The Torah - a sacred scripture of Judaism - requires special skills and rituals to copy, preserve and restore. While the creation of Torah scrolls is, sadly, a lost art in Europe, the holy work continues in the United States and in Israel.
Leaders and members of Temple Shalom in Wheeling had a rare opportunity in late January to see a sofer (the Hebrew name for a certified Torah scribe) at work. Rabbi Yochanan Salazar, an Orthodox Jewish rabbi from North Miami Beach, Fla., visited Wheeling to evaluate the local congregation's collection of Torah scrolls and to make any needed repairs to the historic sacred texts.
The sofer's role involves doing "very precise and tedious work," he said. Each Hebrew letter must be written in a specified way, conforming to the tradition. The font of the handwritten text is an Assyrian script that "became popular during the Assyrian exile," he said.
Photo by Linda Comins
Rabbi Beth Jacowitz Chottiner of Temple Shalom observes as Rabbi Yochanan Salazar, a certified Torah scribe, examines one of the Wheeling temple’s Torah scrolls. A close-up shows the intricate lettering of the Torah’s Hebrew calligraphy.
While each letter has a specified shape, slight variations in forming those letters "show the cultural aspect of the country" in which the scribe is working, Salazar explained. As a result, another sofer can identify the region and country, particularly in Europe, where a Torah was written by the style of the letters, he said.
Today, a Torah, in good condition, from Europe is more valuable than scrolls written elsewhere because Torahs are no longer being made in Europe, said Rabbi Beth Jacowitz Chottiner of Temple Shalom. Salazar determined, by examining the style of the lettering, that at least one of the scrolls at the local temple was written in Poland or Russia before World War II. The last scribes who wrote Torahs in eastern Europe died in the Holocaust, he said.
Temple Shalom has nine Torah scrolls, Jacowitz Chottiner said. One was acquired recently from a temple that closed in Steubenville. Two others came from former congregations in Bellaire. Some of the Torahs are from the former Synagogue of Israel in Wheeling and from the Woodsdale Temple (the predecessor of Temple Shalom).
Each scroll is stored in a protective fabric cover. The Torah is covered in white, symbolizing purity, during a special service before Rosh Hashanah (Jewish New Year) and remains in the white cover for the high holy days season, Jacowitz Chottiner said. There is no set color for the coverings used during the rest of the year.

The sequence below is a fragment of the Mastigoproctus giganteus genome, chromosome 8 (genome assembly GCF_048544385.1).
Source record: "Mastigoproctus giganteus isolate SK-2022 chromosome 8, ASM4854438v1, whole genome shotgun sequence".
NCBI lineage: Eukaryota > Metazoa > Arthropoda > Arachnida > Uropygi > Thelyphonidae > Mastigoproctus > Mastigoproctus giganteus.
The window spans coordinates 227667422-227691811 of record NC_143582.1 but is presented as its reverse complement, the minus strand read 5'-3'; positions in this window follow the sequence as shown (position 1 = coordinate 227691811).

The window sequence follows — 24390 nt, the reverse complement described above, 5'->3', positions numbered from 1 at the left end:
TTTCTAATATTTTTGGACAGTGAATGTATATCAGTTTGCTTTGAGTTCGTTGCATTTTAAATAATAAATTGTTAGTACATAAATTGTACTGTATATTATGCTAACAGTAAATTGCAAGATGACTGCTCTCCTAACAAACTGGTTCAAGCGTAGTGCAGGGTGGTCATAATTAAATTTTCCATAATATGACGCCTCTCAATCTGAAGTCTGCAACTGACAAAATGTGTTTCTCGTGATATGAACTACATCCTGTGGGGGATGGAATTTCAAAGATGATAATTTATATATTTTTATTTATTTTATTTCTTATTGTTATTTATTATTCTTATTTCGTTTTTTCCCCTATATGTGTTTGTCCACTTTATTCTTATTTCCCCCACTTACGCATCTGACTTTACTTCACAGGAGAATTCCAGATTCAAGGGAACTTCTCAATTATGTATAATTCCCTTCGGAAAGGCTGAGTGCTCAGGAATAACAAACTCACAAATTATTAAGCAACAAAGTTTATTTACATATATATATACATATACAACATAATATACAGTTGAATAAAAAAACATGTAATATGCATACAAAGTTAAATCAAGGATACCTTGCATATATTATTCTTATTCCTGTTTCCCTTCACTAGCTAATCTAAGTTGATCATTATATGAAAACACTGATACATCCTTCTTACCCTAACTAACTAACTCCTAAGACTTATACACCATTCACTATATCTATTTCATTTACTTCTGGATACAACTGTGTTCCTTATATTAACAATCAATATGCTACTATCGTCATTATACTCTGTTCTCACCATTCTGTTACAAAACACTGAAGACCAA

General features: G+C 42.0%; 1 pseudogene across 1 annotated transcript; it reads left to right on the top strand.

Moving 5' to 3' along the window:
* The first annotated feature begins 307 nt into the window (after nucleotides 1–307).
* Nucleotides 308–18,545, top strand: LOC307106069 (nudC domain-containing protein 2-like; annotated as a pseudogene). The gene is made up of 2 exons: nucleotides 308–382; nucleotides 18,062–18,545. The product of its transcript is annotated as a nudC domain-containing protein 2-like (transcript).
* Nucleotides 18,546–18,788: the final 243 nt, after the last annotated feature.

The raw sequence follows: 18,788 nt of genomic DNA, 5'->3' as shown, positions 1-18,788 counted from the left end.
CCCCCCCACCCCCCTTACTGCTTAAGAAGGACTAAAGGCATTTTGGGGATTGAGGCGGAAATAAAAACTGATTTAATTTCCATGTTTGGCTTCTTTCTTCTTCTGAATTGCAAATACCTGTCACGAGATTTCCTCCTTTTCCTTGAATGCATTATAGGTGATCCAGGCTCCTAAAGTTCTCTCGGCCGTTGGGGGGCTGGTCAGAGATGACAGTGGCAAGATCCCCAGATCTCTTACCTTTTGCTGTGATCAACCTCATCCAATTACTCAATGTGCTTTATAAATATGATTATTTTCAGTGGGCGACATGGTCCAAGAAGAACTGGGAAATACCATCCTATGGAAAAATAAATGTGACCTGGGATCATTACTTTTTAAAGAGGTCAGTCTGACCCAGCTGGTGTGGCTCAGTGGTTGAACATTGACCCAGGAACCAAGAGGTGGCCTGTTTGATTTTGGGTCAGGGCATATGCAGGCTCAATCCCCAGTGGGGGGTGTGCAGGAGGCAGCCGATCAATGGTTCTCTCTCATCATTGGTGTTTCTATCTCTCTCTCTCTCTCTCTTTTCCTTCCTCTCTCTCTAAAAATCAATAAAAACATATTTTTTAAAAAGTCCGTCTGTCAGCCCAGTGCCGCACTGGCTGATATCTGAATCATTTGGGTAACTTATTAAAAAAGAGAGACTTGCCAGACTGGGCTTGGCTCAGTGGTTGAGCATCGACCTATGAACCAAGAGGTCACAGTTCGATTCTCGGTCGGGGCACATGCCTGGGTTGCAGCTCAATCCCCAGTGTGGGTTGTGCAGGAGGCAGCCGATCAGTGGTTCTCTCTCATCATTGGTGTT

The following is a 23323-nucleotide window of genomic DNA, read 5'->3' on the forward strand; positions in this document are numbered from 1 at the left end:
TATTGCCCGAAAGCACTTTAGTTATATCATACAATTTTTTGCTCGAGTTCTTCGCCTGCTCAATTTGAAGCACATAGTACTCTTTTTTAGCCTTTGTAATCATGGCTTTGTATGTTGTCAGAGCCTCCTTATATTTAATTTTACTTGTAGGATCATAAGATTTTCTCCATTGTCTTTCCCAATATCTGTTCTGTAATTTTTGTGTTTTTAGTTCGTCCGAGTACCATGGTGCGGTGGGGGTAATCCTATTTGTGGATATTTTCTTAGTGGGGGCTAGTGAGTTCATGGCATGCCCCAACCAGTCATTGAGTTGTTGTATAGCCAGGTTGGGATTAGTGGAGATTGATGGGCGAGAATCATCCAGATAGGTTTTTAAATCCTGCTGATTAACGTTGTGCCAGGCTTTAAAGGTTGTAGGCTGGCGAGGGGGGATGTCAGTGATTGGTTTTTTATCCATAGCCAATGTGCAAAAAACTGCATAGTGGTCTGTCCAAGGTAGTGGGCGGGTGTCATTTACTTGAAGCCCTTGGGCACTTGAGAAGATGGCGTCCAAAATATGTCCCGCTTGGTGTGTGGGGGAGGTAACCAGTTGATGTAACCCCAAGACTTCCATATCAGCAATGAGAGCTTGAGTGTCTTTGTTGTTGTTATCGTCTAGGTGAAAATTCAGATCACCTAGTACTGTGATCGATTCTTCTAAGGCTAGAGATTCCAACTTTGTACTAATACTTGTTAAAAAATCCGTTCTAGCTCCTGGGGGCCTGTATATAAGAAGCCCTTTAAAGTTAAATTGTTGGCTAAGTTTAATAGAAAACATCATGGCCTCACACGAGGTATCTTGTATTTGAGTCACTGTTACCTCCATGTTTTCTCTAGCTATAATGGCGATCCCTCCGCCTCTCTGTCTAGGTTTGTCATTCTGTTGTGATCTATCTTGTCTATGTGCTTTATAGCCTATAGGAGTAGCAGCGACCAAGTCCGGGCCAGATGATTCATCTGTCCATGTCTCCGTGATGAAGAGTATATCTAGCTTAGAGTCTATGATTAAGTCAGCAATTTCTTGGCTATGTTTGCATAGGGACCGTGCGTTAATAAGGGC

"Ours happened to be red," she said, noting that the Torah from Steubenville has a blue cover.
A Torah "should last hundreds or thousands of years," Salazar said, citing the age of the Dead Sea Scrolls. The Torah scrolls at Temple Shalom include ones that are approximately 90 to 100 years old, he said.
Containing the five books of Moses (Genesis, Exodus, Leviticus, Numbers and Deuteronomy), the Torah is written in Hebrew, with a total of 248 columns across the long scroll, which measures at least 124 feet. Each panel is 2 feet wide; a finished Torah contains 62 to 65 panels, he said.
There are a few places where the column structure is altered slightly to recount a poem, such as a two-subcolumn format in Deuteronomy and a spot in Exodus after the Israelites crossed the Sea of Reeds, Jacowitz Chottiner explained.
The number of lines in each column symbolizes the number of stops that the Israelites made in the desert, with some scholars citing 42 stops and other experts listing 48, she said. Torah scrolls with 42 lines are more common; Temple Shalom's collection includes two 48-line versions which are more rare and unique, she said.
After writing is completed, the sacred scroll is affixed to a pair of wooden spindles with handles to use for holding or unrolling the scroll. Because the surface of the Torah cannot be touched, a special finger-shaped device called a yad (Hebrew for "hand") is used as a pointer to aid a person while reading from the Torah, Jacowitz Chottiner demonstrated.
A Torah is written on parchment made from the hide of a kosher animal. The sections, each containing four to five columns of text, are sewn together with sinew from a kosher animal. "Long tendons are removed intact and then processed to look like thread, very strong like nylon," Salazar said.
The words of the text are written with a quill using ink made from a natural formula, Salazar said. He explained that wasps produce a wax in their cocoons or nests; that wax is added to the ink in the cooking process and helps to preserve the ink.